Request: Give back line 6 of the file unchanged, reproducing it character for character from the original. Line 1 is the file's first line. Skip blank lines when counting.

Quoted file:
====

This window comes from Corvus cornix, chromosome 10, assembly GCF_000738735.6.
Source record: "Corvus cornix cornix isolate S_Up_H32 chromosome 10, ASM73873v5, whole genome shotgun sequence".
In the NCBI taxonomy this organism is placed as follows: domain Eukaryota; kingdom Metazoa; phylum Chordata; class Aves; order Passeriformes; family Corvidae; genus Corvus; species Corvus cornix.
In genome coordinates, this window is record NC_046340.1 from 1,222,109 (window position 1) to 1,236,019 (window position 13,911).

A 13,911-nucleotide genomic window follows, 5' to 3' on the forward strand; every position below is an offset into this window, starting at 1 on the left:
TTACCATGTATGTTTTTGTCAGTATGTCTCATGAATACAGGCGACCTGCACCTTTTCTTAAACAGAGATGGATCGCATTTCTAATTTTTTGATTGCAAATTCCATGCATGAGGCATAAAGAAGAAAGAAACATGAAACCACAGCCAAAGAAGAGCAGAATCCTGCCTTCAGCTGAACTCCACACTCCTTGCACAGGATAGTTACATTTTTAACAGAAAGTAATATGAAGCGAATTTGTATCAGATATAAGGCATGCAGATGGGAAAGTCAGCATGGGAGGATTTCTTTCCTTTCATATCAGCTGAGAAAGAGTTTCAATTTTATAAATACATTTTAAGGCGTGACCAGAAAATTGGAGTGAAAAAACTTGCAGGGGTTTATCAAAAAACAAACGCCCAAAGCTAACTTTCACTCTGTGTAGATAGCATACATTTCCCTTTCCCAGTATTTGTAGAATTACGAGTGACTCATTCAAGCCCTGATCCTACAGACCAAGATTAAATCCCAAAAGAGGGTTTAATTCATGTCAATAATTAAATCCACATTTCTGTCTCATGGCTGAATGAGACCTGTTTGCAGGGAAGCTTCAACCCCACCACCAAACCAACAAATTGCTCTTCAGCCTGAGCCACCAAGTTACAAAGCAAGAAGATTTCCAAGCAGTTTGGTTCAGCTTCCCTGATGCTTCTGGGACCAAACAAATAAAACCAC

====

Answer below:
TTACCATGTATGTTTTTGTCAGTATGTCTCATGAATACAGGCGACCTGCACCTTTTCTTAAACAGAGATGGATCGCATTTCTAATTTTTTGATTGCAAATTCCATGCATGAGGCATAAAGAAGAAAGAAACATGAAACCACAGCCAAAGAAGAGCAGAATCCTGCCTTCAGCTGAACTCCACACTCCTTGCACAGGATAGTTACATTTTTAACAGAAAGTAATATGAAGCGAATTTGTATCAGATATAAGGCATGCAGATGGGAAAGTCAGCATGGGAGGATTTCTTTCCTTTCATATCAGCTGAGAAAGAGTTTCAATTTTATAAATACATTTTAAGGCGTGACCAGAAAATTGGAGTGAAAAAACTTGCAGGGGTTTATCAAAAAACAAACGCCCAAAGCTAACTTTCACTCTGTGTAGATAGCATACATTTCCCTTTCCCAGTATTTGTAGAATTACGAGTGACTCATTCAAGCCCTGATCCTACAGACCAAGATTAAATCCCAAAAGAGGGTTTAATTCATGTCAATAATTAAATCCACATTTCTGTCTCATGGCTGAATGAGACCTGTTTGCAGGGAAGCTTCAACCCCACCACCAAACCAACAAATTGCTCTTCAGCCTGAGCCACCAAGTTACAAAGCAAGAAGATTTCCAAGCAGTTTGGTTCAGCTTCCCTGATGCTTCTGGGACCAAACAAATAAAACCAC